Former Secret Service agent talks about N.D. & Jacqueline Kennedy
Minot Daily News,
Former Secret Service agent Clint Hill, third from left, shakes hands Monday with David Fuller, president of Minot State University, after Hill stepped off a plane at the Minot International Airport. David Reiten, president of the Norsk Hostfest Association, is at far left. At right are author Lisa McCubbin, who co-wrote with Hill the book, “Mrs. Kennedy and Me,” and Myron Thompson, Minot. Hill will be inducted in the Norsk Hostfest Scandinavian-American Hall of Fame Wednesday. Fuller is Hill’s host while in Minot.
This week, the North Dakota native is in Minot for Norsk Hostfest activities. He'll be inducted Wednesday into the Norsk Hostfest Scandinavian-American Hall of Fame.
Hill and Lisa McCubbin, who accompanied him to Minot, are the co-authors of the new book, "Mrs. Kennedy and Me."
Hill's parents homesteaded in the Roseglen area. Hill, 80, was born at Larimore and then placed in an orphanage in Fargo. He was adopted when he was 3 months old by Chris and Jennie Hill, who brought him to Washburn. There, he attended school, graduating from Washburn High School. He went to Concordia College in Moorhead, Minn.
Hill has fond memories about his North Dakota upbringing, including visits to Minot.
He said his mother's birthday was July 4 and that month he remembers the family would come to Minot to the State Fair.
"All of her family all of her sisters and brothers whoever lived in the area would meet us here at a park near the fairgrounds. Everybody would bring something and we'd have a big picnic and then everybody would go to the State Fair," he said in an interview Monday afternoon.
After his father died, Hill said his mother moved to Minot. At the time of her death, she was living in a nursing home in Northwood because his sister lived on a farm near there. The funeral was held in Minot.
Hill's Secret Service career included working for several presidents.
Hill said when Vice President Spiro Agnew visited Minot he also visited Hill's mother here. He recalled it was during the campaign of 1972 when he was the assistant director for all protective forces for the Secret Service in Washington, D.C.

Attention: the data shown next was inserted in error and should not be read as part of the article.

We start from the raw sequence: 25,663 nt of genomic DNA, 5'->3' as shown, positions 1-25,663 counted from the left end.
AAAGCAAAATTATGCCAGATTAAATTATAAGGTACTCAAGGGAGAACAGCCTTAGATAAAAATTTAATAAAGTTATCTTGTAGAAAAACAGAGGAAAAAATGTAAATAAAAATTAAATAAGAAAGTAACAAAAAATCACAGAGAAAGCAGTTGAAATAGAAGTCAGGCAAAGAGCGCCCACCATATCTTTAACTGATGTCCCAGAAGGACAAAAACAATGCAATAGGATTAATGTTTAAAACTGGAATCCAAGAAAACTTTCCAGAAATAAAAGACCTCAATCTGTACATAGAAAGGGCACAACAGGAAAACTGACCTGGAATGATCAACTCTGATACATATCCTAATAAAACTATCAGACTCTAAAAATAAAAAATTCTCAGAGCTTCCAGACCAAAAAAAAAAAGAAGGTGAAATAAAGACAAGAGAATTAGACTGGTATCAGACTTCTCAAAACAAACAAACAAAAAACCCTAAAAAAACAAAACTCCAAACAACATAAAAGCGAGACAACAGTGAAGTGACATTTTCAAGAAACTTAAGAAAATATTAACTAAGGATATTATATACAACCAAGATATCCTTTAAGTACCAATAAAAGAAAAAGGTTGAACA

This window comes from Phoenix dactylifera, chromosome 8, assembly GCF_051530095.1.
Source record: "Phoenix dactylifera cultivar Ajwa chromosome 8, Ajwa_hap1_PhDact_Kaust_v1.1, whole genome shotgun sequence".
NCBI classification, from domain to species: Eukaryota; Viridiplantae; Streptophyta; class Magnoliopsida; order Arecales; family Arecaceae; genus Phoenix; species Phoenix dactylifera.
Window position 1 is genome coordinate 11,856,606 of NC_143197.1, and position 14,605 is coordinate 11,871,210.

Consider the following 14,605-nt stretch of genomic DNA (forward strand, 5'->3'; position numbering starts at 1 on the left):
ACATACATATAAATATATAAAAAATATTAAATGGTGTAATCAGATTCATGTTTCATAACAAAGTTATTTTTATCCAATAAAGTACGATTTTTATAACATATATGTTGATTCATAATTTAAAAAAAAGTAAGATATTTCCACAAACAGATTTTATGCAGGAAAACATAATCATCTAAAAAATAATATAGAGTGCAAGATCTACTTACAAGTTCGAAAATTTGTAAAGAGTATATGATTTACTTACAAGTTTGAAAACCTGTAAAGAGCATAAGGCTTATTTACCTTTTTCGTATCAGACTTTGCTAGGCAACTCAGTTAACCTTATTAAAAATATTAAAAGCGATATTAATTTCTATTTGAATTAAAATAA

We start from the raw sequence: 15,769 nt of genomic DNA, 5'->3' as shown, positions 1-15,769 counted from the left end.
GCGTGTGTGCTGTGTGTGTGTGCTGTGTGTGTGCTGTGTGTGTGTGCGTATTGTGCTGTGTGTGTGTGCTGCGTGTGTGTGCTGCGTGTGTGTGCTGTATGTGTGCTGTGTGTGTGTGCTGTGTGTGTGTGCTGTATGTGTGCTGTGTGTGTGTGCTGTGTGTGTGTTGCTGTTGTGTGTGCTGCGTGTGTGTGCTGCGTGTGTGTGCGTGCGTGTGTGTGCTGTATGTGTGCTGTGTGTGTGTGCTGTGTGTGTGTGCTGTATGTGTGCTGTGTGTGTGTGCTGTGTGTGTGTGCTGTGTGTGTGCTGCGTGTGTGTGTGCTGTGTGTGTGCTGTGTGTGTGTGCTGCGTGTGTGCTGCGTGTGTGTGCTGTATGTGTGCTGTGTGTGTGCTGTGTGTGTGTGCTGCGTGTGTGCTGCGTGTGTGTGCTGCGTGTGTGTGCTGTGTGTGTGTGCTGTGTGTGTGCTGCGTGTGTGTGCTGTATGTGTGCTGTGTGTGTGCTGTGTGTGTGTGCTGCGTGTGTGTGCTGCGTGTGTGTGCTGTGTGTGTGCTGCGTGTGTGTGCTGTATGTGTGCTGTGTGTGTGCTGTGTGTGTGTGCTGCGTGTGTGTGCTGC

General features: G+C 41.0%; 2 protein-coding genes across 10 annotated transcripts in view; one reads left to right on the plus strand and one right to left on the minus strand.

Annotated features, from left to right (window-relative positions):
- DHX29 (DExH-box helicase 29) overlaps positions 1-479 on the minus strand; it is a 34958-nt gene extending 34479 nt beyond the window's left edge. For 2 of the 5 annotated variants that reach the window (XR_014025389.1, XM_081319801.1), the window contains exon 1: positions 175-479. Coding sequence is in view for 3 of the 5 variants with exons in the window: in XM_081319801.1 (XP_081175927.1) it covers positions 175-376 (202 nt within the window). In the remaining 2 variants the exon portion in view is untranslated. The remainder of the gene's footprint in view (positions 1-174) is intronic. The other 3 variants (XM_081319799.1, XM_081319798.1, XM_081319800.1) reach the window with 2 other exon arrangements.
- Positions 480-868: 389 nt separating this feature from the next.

"One of the advance agents for the vice president was here in Minot setting up the trip and he called and said, 'Would it be OK if the vice president stopped by and saw your mother?' I knew the Agnews. I had been with the Agnews for awhile," Hill said. He told the agent that was fine if the vice president paid a visit to his mother.
"I arranged for my mother to be at my cousin's house, Paul and Olga Froemming, and vice president Agnew came here and met my mother there. It was on the front page of The Minot Daily News," Hill said.
He recalls being in North Dakota on official business once with Agnew to Fargo. Another time he did an advance trip through here for Lyndon Johnson but the decision then was made that Johnson wouldn't stop here. Hill recalls that trip was so secretive that Hill couldn't even go see his mother.
McCubbin said Hill talks about his boyhood in North Dakota in the book to show how different his upbringing was in contrast to Jacqueline Kennedy.
The book contains photographs of his family and his boyhood home, which was in the east end of the Washburn.
"There were 912 people living there at that time," he said.
McCubbin, who now lives in Alexandria, Va., where Hill has lived for many years, said they became acquainted when she was working on another book, "The Kennedy Detail." She said that book was with another Secret Service agent who had been with President Kennedy.
"We needed Clint's help for the book," McCubbin said. She said the other agent introduced her to Hill.